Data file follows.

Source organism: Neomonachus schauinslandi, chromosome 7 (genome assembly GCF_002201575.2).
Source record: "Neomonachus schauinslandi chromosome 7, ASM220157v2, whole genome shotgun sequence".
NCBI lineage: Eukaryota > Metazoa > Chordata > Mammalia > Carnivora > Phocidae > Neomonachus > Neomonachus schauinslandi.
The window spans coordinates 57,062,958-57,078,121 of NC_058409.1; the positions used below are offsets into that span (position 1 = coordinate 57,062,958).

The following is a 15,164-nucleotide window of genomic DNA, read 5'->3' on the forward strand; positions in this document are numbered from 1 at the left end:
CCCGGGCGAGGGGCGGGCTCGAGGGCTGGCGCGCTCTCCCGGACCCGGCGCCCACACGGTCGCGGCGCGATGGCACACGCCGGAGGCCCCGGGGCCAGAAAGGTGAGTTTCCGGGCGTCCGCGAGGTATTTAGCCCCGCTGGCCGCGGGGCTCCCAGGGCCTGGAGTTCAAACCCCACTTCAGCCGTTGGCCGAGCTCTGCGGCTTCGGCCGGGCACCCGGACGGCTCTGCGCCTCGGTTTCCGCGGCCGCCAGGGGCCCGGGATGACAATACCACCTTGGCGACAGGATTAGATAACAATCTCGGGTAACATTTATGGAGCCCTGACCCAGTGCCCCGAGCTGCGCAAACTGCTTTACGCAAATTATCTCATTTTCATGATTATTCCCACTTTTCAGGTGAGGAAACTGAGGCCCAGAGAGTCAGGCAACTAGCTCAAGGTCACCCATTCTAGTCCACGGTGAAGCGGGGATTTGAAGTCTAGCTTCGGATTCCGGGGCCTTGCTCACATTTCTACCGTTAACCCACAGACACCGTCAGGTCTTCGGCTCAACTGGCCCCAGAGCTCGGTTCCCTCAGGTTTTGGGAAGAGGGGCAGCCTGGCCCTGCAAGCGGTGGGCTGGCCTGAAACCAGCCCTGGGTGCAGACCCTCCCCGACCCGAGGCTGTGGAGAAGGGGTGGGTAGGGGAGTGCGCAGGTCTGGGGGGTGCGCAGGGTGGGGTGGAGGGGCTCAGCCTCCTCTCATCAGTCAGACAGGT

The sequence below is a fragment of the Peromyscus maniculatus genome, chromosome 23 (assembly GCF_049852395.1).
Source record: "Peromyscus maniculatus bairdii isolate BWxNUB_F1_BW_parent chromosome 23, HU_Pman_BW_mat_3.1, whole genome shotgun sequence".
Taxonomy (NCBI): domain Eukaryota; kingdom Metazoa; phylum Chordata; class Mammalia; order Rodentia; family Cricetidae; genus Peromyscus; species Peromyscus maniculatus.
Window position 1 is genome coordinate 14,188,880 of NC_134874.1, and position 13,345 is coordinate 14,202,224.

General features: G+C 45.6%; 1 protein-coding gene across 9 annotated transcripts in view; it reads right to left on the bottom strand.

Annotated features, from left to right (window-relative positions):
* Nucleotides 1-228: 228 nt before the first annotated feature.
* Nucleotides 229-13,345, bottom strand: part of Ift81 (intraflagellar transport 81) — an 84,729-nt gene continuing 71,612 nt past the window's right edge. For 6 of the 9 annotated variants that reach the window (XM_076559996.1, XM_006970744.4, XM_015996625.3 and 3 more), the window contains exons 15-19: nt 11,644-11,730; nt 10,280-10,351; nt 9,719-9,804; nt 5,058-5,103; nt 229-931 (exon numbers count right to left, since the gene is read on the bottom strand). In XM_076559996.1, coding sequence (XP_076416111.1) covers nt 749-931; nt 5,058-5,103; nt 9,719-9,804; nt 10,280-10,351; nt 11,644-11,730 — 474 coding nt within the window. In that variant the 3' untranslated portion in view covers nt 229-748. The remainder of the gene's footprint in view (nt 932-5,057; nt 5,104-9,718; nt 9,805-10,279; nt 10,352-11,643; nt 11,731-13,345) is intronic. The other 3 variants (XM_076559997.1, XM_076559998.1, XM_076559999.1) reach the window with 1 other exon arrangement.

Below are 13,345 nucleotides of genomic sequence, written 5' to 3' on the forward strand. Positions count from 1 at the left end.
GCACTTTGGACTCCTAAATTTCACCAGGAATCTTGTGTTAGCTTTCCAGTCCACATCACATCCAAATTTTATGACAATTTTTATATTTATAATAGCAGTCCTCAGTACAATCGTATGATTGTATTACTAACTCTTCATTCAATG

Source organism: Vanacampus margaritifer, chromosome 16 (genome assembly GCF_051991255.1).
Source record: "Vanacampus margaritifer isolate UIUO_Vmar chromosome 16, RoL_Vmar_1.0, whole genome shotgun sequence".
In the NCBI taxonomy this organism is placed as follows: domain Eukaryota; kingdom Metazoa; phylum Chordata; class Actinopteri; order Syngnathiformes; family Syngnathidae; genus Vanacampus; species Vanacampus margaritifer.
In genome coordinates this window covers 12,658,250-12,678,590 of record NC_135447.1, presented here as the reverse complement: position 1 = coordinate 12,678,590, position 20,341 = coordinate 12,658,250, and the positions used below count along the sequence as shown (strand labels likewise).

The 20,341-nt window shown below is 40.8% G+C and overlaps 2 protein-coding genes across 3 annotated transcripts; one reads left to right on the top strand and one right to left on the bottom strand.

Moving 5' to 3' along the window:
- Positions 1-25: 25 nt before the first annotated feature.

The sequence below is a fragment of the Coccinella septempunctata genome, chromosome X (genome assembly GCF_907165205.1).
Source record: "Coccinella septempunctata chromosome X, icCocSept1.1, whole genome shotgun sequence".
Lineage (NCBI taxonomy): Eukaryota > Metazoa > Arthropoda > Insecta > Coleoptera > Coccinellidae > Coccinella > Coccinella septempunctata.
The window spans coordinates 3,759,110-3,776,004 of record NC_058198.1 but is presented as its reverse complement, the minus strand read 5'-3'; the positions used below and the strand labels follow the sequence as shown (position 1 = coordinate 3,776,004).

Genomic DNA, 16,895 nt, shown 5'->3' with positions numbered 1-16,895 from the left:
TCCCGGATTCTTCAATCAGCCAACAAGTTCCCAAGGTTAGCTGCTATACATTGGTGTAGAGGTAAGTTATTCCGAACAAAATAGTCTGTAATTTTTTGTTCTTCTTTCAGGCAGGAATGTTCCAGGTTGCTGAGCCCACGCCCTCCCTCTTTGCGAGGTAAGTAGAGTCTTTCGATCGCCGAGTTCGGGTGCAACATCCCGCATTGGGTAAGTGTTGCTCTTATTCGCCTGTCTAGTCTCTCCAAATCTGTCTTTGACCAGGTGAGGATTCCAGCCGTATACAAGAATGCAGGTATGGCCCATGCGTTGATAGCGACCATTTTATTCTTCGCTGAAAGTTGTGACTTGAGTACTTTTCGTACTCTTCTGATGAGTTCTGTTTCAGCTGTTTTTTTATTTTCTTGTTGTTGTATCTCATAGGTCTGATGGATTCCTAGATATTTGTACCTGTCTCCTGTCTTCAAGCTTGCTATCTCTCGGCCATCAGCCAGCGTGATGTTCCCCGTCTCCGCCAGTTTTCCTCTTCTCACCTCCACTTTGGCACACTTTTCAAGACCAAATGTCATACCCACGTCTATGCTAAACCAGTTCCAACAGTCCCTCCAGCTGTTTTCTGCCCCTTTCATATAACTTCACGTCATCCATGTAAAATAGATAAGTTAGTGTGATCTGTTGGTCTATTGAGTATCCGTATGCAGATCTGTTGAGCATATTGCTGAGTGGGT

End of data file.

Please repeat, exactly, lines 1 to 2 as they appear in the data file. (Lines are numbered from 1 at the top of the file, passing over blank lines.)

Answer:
Source organism: Neomonachus schauinslandi, chromosome 7 (genome assembly GCF_002201575.2).
Source record: "Neomonachus schauinslandi chromosome 7, ASM220157v2, whole genome shotgun sequence".